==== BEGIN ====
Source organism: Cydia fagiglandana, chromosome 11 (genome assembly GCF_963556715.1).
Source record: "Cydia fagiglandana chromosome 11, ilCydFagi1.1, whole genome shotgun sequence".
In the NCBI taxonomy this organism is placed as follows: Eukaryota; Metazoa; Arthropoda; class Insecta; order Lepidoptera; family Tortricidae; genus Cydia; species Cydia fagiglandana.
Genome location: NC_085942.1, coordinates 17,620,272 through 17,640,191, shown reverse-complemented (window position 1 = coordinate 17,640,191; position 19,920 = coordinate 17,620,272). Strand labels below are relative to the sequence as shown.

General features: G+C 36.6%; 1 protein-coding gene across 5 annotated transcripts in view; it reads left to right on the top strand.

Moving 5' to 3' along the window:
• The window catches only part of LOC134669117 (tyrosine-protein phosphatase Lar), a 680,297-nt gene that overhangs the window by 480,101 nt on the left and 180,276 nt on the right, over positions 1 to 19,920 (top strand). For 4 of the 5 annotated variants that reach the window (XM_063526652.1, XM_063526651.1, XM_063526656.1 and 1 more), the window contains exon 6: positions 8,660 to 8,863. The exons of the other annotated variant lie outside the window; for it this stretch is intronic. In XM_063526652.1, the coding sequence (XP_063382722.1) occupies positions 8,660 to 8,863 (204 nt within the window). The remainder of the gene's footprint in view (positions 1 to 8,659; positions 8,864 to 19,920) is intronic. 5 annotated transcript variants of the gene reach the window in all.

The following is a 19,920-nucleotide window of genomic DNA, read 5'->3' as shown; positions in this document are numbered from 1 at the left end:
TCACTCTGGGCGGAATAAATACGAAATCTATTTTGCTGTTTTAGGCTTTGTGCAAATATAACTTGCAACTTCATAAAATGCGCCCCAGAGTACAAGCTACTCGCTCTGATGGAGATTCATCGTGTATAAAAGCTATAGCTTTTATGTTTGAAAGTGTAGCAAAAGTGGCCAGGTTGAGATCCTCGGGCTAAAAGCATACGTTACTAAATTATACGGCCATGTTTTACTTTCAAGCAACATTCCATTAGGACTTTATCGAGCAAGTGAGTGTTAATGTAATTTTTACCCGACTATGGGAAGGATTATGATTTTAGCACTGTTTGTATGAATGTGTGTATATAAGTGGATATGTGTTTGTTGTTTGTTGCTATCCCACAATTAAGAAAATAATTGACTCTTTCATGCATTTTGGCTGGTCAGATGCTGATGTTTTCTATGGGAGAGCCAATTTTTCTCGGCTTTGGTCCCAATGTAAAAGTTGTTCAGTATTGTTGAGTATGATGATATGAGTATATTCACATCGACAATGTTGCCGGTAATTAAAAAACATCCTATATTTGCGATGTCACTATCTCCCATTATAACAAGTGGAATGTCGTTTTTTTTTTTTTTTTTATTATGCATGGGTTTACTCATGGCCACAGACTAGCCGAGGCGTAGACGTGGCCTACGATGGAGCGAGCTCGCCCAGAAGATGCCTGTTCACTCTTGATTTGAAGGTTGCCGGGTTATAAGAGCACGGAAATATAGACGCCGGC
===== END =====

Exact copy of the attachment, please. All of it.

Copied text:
Source organism: Cydia fagiglandana, chromosome 11 (genome assembly GCF_963556715.1).
Source record: "Cydia fagiglandana chromosome 11, ilCydFagi1.1, whole genome shotgun sequence".
In the NCBI taxonomy this organism is placed as follows: Eukaryota; Metazoa; Arthropoda; class Insecta; order Lepidoptera; family Tortricidae; genus Cydia; species Cydia fagiglandana.
Genome location: NC_085942.1, coordinates 17,620,272 through 17,640,191, shown reverse-complemented (window position 1 = coordinate 17,640,191; position 19,920 = coordinate 17,620,272). Strand labels below are relative to the sequence as shown.

General features: G+C 36.6%; 1 protein-coding gene across 5 annotated transcripts in view; it reads left to right on the top strand.

Moving 5' to 3' along the window:
• The window catches only part of LOC134669117 (tyrosine-protein phosphatase Lar), a 680,297-nt gene that overhangs the window by 480,101 nt on the left and 180,276 nt on the right, over positions 1 to 19,920 (top strand). For 4 of the 5 annotated variants that reach the window (XM_063526652.1, XM_063526651.1, XM_063526656.1 and 1 more), the window contains exon 6: positions 8,660 to 8,863. The exons of the other annotated variant lie outside the window; for it this stretch is intronic. In XM_063526652.1, the coding sequence (XP_063382722.1) occupies positions 8,660 to 8,863 (204 nt within the window). The remainder of the gene's footprint in view (positions 1 to 8,659; positions 8,864 to 19,920) is intronic. 5 annotated transcript variants of the gene reach the window in all.

The following is a 19,920-nucleotide window of genomic DNA, read 5'->3' as shown; positions in this document are numbered from 1 at the left end:
TCACTCTGGGCGGAATAAATACGAAATCTATTTTGCTGTTTTAGGCTTTGTGCAAATATAACTTGCAACTTCATAAAATGCGCCCCAGAGTACAAGCTACTCGCTCTGATGGAGATTCATCGTGTATAAAAGCTATAGCTTTTATGTTTGAAAGTGTAGCAAAAGTGGCCAGGTTGAGATCCTCGGGCTAAAAGCATACGTTACTAAATTATACGGCCATGTTTTACTTTCAAGCAACATTCCATTAGGACTTTATCGAGCAAGTGAGTGTTAATGTAATTTTTACCCGACTATGGGAAGGATTATGATTTTAGCACTGTTTGTATGAATGTGTGTATATAAGTGGATATGTGTTTGTTGTTTGTTGCTATCCCACAATTAAGAAAATAATTGACTCTTTCATGCATTTTGGCTGGTCAGATGCTGATGTTTTCTATGGGAGAGCCAATTTTTCTCGGCTTTGGTCCCAATGTAAAAGTTGTTCAGTATTGTTGAGTATGATGATATGAGTATATTCACATCGACAATGTTGCCGGTAATTAAAAAACATCCTATATTTGCGATGTCACTATCTCCCATTATAACAAGTGGAATGTCGTTTTTTTTTTTTTTTTTATTATGCATGGGTTTACTCATGGCCACAGACTAGCCGAGGCGTAGACGTGGCCTACGATGGAGCGAGCTCGCCCAGAAGATGCCTGTTCACTCTTGATTTGAAGGTTGCCGGGTTATAAGAGCACGGAAATATAGACGCCGGC